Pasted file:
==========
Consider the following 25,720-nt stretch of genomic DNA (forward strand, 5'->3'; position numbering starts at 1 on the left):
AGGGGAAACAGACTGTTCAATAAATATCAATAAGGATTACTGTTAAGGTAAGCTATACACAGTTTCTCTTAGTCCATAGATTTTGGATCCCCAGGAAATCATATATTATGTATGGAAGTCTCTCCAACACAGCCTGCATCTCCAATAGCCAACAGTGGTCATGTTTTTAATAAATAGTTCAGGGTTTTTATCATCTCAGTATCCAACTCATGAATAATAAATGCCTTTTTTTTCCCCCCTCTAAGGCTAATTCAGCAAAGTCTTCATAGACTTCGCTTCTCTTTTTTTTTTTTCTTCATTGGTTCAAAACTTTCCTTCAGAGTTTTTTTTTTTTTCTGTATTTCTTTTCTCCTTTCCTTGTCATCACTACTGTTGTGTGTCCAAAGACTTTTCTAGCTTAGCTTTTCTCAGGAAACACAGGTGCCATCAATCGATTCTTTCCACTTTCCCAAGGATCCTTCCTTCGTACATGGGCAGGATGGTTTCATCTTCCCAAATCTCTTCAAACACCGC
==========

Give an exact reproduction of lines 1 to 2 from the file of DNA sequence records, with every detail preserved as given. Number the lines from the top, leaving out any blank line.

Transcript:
Consider the following 25,720-nt stretch of genomic DNA (forward strand, 5'->3'; position numbering starts at 1 on the left):
AGGGGAAACAGACTGTTCAATAAATATCAATAAGGATTACTGTTAAGGTAAGCTATACACAGTTTCTCTTAGTCCATAGATTTTGGATCCCCAGGAAATCATATATTATGTATGGAAGTCTCTCCAACACAGCCTGCATCTCCAATAGCCAACAGTGGTCATGTTTTTAATAAATAGTTCAGGGTTTTTATCATCTCAGTATCCAACTCATGAATAATAAATGCCTTTTTTTTCCCCCCTCTAAGGCTAATTCAGCAAAGTCTTCATAGACTTCGCTTCTCTTTTTTTTTTTTCTTCATTGGTTCAAAACTTTCCTTCAGAGTTTTTTTTTTTTTCTGTATTTCTTTTCTCCTTTCCTTGTCATCACTACTGTTGTGTGTCCAAAGACTTTTCTAGCTTAGCTTTTCTCAGGAAACACAGGTGCCATCAATCGATTCTTTCCACTTTCCCAAGGATCCTTCCTTCGTACATGGGCAGGATGGTTTCATCTTCCCAAATCTCTTCAAACACCGC